Dominion, which has renewable projects in California, Utah and Indiana and the beginnings of some small ones in Virginia, says it is not part of the projects. It could possibly get electricity indirectly from them. Amazon’s power will be sold on regional power grids to business and utilities.

When they complete such sales, the Net-focused firms will get renewable energy certificates that can be used to show that they have put as much renewable energy into the electricity grid as they have used, says Glen Besa, director of the Virginia chapter of the Sierra Club.

This will be especially important in Northern Virginia where there are masses of computer server farms used by Amazon and others. These centers used 500 megawatts of power in 2012 and demand is expected to double by 2017. Also, for years, the region has hosted such a large Internet infrastructure that at least half, perhaps 70 percent, of the Net’s traffic goes through there.

Part of the back story of this remarkable and utility-free push for renewables is that environmental groups are shaming modern, forward-looking firms like Amazon to do it.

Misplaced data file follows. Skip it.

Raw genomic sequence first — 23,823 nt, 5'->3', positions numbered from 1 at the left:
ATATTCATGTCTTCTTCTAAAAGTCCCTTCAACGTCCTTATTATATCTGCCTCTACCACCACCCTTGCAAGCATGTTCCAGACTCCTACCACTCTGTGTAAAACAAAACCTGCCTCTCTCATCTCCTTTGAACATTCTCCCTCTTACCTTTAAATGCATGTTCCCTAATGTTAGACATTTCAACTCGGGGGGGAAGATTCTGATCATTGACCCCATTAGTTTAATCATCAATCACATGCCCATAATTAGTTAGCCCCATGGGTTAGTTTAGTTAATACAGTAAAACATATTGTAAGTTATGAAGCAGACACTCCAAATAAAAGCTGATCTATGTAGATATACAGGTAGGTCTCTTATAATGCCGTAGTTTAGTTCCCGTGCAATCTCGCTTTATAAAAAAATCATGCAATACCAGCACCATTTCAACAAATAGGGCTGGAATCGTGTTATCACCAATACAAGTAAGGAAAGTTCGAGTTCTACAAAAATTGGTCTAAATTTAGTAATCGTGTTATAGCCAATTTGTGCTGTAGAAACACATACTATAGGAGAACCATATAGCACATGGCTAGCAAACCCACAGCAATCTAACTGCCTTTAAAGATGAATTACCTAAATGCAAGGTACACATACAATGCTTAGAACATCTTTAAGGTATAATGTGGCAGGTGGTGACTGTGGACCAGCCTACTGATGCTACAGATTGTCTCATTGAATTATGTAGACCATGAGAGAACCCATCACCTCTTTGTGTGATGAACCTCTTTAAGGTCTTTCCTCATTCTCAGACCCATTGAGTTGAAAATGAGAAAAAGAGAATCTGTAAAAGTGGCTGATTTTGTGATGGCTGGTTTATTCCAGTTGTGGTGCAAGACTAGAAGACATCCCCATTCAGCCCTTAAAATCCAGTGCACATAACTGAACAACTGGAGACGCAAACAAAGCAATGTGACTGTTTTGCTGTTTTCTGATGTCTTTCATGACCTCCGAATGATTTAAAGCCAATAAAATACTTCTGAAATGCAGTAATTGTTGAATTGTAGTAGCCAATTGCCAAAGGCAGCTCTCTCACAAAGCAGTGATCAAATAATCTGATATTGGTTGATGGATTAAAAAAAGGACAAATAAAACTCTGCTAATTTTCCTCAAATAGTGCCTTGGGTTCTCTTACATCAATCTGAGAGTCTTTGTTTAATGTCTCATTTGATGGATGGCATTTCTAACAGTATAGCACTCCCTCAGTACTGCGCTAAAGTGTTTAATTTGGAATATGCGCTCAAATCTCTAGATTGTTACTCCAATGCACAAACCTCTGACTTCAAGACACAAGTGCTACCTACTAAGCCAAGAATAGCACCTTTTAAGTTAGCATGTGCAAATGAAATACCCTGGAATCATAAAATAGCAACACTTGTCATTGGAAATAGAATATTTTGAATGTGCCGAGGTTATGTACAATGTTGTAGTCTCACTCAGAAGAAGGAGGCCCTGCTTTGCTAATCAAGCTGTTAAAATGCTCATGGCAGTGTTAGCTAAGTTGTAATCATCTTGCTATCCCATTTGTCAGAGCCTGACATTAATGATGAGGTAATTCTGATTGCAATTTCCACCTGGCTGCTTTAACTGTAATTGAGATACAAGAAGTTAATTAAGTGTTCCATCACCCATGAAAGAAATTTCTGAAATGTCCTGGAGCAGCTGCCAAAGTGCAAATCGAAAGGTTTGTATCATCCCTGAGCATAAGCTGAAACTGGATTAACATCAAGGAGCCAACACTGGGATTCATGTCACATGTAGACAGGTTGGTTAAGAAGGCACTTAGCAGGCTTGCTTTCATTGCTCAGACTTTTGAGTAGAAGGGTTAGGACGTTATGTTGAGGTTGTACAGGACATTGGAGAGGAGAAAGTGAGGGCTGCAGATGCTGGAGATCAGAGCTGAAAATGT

Amazon Web Services was the target of criticism last year when Greenpeace surveyed how firms were embracing renewable energy. The report stated that the firm “provides the infrastructure for much of the Internet” but “remains among the dirtiest and least transparent companies” that is “far behind its major competitors.”

Dominion also got bashed in the report. Greenpeace says, “Unfortunately, Dominion’s generation mix is composed of almost entirely dirty energy sources.” Coal, nuclear and natural gas make up the vast majority of its power sources.

Its efforts to move to renewable sources have been modest at best. In regulatory filings, Dominion officials have complained that renewable energy, especially wind, is costly and unreliable although they include it in their long-term planning.